You went to work and you found a way to shave one second off the time it takes you to complete your daily tasks. Your achievement will most likely not make the corporate newsletter, or have any impact on the corporate financial statements. So, who cares???

We care...and you should, as well!

One of the themes of Lean Math^{TM} is that the use of mathematics can aid and sharpen our learning, which will improve our decision making.

So let’s figure out the benefits of that one second improvement.Let’s assume that you work 50 five day weeks in a year that is, 250 working days a year. So after one year, that one second would have saved you 250 seconds or little over 4 minutes. And for each subsequent year, you would save another 250 seconds.So after 10 years you would have saved approximately 42 minutes.

But, because you are reading this blog, you are probably the type who is unlikely to stop with a one second improvement.

Suppose the next day at work you save an additional second, and this process repeats each day you go to work. Now how much time are you going to save in a year?

The equation to calculate the total time saved is easy to determine by considering a simple example. Consider how much time you have saved after 4 days.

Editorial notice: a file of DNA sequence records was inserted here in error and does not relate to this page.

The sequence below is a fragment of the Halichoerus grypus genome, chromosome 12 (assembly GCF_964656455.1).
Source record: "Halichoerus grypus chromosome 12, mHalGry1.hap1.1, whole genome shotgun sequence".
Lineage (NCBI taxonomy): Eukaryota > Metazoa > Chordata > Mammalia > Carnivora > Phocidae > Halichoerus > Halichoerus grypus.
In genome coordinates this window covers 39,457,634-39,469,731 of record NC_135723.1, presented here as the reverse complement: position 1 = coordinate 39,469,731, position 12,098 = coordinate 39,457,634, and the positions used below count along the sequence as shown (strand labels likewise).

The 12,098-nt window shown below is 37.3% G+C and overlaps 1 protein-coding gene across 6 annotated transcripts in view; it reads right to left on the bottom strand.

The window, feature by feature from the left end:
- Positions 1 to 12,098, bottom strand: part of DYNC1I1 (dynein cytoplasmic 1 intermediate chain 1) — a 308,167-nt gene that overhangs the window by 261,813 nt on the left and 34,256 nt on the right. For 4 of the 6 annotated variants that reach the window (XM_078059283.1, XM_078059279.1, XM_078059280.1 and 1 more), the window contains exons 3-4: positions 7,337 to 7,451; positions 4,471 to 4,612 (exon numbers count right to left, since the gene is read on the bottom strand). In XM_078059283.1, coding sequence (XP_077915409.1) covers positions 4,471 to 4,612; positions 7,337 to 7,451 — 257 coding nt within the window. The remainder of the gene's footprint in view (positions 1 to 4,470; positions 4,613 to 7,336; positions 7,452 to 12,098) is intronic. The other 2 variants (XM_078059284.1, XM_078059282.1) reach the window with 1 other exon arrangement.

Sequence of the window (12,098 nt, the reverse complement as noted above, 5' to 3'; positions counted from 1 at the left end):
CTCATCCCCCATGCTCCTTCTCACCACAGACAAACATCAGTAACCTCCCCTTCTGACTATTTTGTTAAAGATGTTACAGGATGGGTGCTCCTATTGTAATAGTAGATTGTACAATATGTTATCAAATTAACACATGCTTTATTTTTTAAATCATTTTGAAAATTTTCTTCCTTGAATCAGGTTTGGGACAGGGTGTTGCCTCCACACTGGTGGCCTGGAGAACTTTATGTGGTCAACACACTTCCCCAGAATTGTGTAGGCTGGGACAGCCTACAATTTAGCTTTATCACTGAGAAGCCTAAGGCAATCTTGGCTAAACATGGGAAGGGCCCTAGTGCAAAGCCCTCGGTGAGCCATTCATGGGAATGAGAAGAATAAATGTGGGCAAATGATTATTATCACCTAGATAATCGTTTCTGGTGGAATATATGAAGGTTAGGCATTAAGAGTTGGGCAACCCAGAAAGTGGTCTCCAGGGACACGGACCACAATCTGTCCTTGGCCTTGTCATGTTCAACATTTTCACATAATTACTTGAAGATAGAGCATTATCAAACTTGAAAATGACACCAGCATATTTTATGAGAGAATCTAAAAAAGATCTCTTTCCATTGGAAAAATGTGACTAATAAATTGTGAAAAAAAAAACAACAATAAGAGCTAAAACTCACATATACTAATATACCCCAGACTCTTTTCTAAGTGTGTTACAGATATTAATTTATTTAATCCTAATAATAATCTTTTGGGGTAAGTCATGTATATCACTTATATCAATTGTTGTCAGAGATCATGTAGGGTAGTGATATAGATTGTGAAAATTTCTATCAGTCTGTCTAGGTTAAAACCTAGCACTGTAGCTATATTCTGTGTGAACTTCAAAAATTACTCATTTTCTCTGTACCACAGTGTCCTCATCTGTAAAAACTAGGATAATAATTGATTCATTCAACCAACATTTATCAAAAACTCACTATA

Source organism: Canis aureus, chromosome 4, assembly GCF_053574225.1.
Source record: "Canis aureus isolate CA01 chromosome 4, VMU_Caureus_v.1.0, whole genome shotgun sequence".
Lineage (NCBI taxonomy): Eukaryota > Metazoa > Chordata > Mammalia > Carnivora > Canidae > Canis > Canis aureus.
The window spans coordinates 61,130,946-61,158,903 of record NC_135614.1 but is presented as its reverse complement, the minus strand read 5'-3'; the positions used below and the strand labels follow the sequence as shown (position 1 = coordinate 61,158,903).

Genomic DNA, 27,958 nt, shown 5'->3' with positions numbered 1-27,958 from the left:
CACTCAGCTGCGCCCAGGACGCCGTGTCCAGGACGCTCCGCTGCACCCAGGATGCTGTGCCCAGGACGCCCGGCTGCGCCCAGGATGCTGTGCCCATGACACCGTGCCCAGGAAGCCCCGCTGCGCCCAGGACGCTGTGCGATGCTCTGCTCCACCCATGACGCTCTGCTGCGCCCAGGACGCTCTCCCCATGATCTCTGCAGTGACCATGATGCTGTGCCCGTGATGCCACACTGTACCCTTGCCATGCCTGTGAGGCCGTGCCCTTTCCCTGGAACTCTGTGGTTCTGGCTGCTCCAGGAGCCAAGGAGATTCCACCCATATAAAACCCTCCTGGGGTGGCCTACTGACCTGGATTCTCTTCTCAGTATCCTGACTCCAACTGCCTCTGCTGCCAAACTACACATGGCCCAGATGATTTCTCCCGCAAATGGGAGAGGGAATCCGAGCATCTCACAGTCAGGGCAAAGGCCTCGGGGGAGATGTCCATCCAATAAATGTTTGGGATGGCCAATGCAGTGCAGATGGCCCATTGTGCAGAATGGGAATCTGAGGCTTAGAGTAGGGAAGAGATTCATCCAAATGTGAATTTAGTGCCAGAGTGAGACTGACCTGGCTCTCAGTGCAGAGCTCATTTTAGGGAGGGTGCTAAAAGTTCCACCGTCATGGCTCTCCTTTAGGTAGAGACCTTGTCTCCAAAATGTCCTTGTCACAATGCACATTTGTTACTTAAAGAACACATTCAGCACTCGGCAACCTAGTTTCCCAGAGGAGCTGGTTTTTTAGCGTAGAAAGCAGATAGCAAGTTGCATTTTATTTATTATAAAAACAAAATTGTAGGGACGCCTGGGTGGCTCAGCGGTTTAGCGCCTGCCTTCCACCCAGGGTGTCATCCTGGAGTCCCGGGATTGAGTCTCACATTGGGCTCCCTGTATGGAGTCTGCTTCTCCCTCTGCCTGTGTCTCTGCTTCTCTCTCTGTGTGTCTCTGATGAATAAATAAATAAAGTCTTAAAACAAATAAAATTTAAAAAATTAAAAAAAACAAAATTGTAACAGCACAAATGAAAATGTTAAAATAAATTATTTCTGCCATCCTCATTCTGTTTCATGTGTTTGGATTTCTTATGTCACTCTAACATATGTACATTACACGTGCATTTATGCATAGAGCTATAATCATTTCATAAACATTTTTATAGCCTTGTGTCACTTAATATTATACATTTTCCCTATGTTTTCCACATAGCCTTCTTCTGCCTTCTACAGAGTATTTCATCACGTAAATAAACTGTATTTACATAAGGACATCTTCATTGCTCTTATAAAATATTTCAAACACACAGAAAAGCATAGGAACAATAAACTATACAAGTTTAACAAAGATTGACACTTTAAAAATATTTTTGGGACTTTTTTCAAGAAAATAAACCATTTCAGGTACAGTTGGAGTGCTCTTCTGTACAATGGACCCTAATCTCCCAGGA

It is clear from looking at the figure above that had you done this for only 4 days, at the end of the fourth day you would have saved a total of 10 seconds. It is also clear that to determine how much total time is saved for any even number of days, we simply need to calculate:

where *N* is the total number of days.

Using this equation is fairly easy to calculate with a little figuring the results shown in the table below.

In 15 years, by saving a second a day, the cumulative benefit is 1,953.6 hours or nearly one year!

So the next time, someone asks you if you've "got a second?", consider the question carefully. Each and every second is extremely valuable.

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Now imagine if that second was invested in saving another second?!